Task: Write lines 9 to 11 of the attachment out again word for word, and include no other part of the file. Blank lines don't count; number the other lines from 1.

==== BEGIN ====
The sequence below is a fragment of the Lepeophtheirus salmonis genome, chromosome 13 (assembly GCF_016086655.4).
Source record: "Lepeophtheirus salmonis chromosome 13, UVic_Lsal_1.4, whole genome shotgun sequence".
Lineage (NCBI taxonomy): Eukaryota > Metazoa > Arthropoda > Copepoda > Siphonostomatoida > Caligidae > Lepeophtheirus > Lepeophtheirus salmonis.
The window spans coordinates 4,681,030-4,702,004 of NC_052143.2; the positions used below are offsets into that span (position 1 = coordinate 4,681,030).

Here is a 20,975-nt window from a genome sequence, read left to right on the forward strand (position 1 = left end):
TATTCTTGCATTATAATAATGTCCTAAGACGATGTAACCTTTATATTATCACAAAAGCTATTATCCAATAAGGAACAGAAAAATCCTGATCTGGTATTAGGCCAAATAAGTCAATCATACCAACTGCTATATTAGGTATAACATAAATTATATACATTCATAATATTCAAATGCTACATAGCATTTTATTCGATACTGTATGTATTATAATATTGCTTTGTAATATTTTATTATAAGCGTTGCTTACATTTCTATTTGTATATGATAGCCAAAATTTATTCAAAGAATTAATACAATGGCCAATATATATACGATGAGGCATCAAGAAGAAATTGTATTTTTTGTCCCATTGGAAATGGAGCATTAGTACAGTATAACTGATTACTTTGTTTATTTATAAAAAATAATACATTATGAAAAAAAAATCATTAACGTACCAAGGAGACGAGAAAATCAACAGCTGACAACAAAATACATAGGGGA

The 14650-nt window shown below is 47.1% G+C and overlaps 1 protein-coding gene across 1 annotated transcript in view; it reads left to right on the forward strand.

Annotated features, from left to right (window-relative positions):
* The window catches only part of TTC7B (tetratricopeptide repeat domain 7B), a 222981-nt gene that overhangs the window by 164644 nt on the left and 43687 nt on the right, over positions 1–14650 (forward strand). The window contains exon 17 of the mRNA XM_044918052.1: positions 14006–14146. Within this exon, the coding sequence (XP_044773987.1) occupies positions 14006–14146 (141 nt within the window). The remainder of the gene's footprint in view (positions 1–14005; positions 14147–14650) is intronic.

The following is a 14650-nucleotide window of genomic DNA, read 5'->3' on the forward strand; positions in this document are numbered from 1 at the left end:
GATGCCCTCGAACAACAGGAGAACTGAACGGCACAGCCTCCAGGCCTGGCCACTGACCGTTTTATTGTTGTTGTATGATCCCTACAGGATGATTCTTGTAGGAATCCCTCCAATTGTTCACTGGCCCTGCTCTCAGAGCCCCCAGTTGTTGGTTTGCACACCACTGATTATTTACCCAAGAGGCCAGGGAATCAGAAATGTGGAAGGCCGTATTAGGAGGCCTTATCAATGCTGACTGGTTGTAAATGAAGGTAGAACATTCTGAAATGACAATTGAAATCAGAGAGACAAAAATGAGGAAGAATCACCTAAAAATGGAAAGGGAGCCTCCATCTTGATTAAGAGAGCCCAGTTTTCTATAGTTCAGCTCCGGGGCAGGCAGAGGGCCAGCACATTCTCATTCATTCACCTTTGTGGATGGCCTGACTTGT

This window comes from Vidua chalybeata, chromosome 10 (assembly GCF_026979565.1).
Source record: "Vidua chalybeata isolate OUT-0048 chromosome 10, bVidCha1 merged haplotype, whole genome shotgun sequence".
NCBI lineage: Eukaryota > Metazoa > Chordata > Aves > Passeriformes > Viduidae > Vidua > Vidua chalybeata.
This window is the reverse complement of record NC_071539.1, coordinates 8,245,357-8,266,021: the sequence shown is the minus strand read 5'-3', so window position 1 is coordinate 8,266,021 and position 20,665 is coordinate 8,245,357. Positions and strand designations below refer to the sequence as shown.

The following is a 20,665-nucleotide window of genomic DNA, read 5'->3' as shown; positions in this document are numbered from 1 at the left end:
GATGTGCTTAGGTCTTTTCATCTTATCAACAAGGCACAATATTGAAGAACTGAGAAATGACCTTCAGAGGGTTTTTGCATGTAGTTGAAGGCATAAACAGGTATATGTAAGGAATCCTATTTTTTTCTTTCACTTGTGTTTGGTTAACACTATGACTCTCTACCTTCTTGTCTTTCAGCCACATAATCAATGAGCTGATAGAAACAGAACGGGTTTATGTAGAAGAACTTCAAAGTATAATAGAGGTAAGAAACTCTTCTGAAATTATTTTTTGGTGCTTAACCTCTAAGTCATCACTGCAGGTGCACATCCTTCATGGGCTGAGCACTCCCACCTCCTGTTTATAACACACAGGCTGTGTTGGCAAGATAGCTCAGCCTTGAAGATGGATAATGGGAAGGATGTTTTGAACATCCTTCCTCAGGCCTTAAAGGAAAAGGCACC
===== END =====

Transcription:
* The window catches only part of TTC7B (tetratricopeptide repeat domain 7B), a 222981-nt gene that overhangs the window by 164644 nt on the left and 43687 nt on the right, over positions 1–14650 (forward strand). The window contains exon 17 of the mRNA XM_044918052.1: positions 14006–14146. Within this exon, the coding sequence (XP_044773987.1) occupies positions 14006–14146 (141 nt within the window). The remainder of the gene's footprint in view (positions 1–14005; positions 14147–14650) is intronic.

The following is a 14650-nucleotide window of genomic DNA, read 5'->3' on the forward strand; positions in this document are numbered from 1 at the left end:
GATGCCCTCGAACAACAGGAGAACTGAACGGCACAGCCTCCAGGCCTGGCCACTGACCGTTTTATTGTTGTTGTATGATCCCTACAGGATGATTCTTGTAGGAATCCCTCCAATTGTTCACTGGCCCTGCTCTCAGAGCCCCCAGTTGTTGGTTTGCACACCACTGATTATTTACCCAAGAGGCCAGGGAATCAGAAATGTGGAAGGCCGTATTAGGAGGCCTTATCAATGCTGACTGGTTGTAAATGAAGGTAGAACATTCTGAAATGACAATTGAAATCAGAGAGACAAAAATGAGGAAGAATCACCTAAAAATGGAAAGGGAGCCTCCATCTTGATTAAGAGAGCCCAGTTTTCTATAGTTCAGCTCCGGGGCAGGCAGAGGGCCAGCACATTCTCATTCATTCACCTTTGTGGATGGCCTGACTTGT